When the creatives behind Apple TV+’s singular sci-fi drama Severance stopped by Comic-Con on Thursday, they offered little in the way of hints as to Season 2 story. Instead, they homed in on the assorted challenges of bringing the breakout series to life.
The first challenge to grapple with — both on the page and on set — was one of tone. During the conversation moderated by Patton Oswalt, creator-writer Dan Erickson noted that as singularly strange as Severance wound up being, the original pilot script was even “more acid trip-y.” It featured, for example, a pair of disembodied legs running down one of the show’s long white hallways. And it was elements like this that would eventually need to be pared back.
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One major challenge for Severance‘s actors was to carefully calibrate their performances with tone in mind—grappling correctly, to start, with the world-building show’s strange dialogue. “Dan’s writing is so specific,” director-EP Ben Stiller admitted, “that sometimes it was hard to get it just right.” But of course, the principal performance challenge stemmed from the show’s premise, which called for most cast members to find a way to play two subtly distinct versions of the same character.
Severance is a workplace thriller that takes place at an enigmatic, though clearly sinister, tech corporation known as Lumon Industries. Employees have undergone a severance procedure to surgically divide their memories between their work and personal lives. Its protagonist is the severed “macrodata refinement” team leader Mark (Adam Scott), who begins to call this daring experiment in “work-life balance” into question as he uncovers a web of conspiracy spanning Lumon and the outside world.
Those joining Erickson, Stiller, and Scott for today’s conversation included cast members Britt Lower, Dichen Lachman, Jen Tullock and Tramell Tillman, who spoke to the experimentation that informed their performances—also touching on the challenge of maintaining various kinds of continuity over almost a year of block shooting.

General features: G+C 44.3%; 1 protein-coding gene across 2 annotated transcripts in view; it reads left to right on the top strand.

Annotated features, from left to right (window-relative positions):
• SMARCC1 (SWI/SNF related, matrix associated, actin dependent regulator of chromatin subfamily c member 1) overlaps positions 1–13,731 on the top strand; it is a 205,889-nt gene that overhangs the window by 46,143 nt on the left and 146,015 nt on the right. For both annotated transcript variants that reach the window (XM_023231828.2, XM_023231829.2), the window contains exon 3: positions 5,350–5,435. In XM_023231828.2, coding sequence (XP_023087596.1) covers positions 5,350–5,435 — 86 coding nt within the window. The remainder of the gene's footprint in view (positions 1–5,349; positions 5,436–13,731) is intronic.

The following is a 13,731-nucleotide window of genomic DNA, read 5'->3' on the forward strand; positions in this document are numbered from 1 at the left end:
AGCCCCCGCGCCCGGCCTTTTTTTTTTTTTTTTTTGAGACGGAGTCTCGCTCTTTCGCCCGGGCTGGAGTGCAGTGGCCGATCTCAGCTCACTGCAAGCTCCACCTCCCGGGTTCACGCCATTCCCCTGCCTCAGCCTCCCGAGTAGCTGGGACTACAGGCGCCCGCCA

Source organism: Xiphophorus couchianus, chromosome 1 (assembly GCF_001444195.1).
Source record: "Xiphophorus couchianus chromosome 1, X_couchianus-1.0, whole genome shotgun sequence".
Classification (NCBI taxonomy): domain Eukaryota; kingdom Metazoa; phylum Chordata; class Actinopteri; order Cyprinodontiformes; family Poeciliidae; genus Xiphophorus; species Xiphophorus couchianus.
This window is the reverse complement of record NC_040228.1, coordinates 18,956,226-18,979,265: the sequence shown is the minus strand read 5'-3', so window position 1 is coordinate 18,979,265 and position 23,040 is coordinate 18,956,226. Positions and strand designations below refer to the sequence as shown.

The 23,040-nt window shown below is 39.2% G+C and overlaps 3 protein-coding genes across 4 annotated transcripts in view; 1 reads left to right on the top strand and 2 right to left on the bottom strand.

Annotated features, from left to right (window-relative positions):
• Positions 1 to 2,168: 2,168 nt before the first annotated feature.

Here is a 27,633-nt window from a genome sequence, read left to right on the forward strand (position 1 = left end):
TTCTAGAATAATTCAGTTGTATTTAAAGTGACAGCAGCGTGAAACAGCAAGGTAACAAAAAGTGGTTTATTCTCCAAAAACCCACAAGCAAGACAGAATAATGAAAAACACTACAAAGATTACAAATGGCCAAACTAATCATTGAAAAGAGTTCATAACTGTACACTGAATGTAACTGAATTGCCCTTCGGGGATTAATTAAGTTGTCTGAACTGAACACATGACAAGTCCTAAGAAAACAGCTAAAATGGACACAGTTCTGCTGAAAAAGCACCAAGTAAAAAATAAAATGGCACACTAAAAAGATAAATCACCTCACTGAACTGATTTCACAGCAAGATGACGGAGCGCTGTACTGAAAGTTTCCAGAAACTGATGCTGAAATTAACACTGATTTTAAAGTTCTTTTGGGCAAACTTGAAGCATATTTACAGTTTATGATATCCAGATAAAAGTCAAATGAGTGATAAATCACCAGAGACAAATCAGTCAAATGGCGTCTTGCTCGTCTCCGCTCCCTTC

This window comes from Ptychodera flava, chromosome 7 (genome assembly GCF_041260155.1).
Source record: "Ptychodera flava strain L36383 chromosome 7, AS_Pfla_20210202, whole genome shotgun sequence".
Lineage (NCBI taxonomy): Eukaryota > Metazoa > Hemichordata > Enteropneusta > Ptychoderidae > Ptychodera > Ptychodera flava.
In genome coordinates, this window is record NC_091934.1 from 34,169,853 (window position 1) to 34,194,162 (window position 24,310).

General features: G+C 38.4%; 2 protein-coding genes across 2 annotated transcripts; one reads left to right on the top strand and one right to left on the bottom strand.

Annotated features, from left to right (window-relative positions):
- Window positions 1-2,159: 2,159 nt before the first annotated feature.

Another noteworthy challenge in creating Severance was the physical disorientation that came from shooting within the set for the “severed floor” where Mark and his colleagues work—a labyrinthine set of white hallways, with a visually peculiar office at its center.
“70% of the time trying to get to the office set, I had to walk through the set hallways, and they’d move them around, so you’d find yourself at a dead end after like three minutes of walking,” said Scott. “You’d just have to stop and say, ‘It’s Adam!’ And somebody had to come find me.”
“It felt like you were being immersed in an art installation,” added Lower, who plays severed employee Helly. “There was inspiration everywhere, and it was all frightening.”
The Severance creatives spoke later in the panel about their excitement to be at Comic-Con, and to see how much the show has resonated after making Season 1 in a Covid bubble. Erickson noted at the same time that the show’s fandom, and the fan theories that have come with it, are both rewarding and part of the challenge as he’s begun writing Season 2. “I was just on [Reddit] everyday for a while because it is kind of addicting. It’s really interesting to see what [fans’] theories are. But eventually I had to pull back a bit,” he said. “It’s just that thing of infinite options, and at some point, you have to commit to what you’re doing. There’s an infinite amount of paths that we could take, so I really enjoyed it, but have had to back off in recent weeks.”
Severance also stars Patricia Arquette, Zach Cherry, John Turturro, and Christopher Walken. The series, renewed for a second season in April, was recently nominated for 14 Emmys, including Outstanding Drama Series. Erickson exec produces alongside Mark Friedman, Chris Black, John Cameron, Andrew Colville, and the trio of Stiller, Nicky Weinstock and Jackie Cohn for Red Hour Productions. Arquette and Adam Scott serve as producers, with Endeavor Content serving as the studio.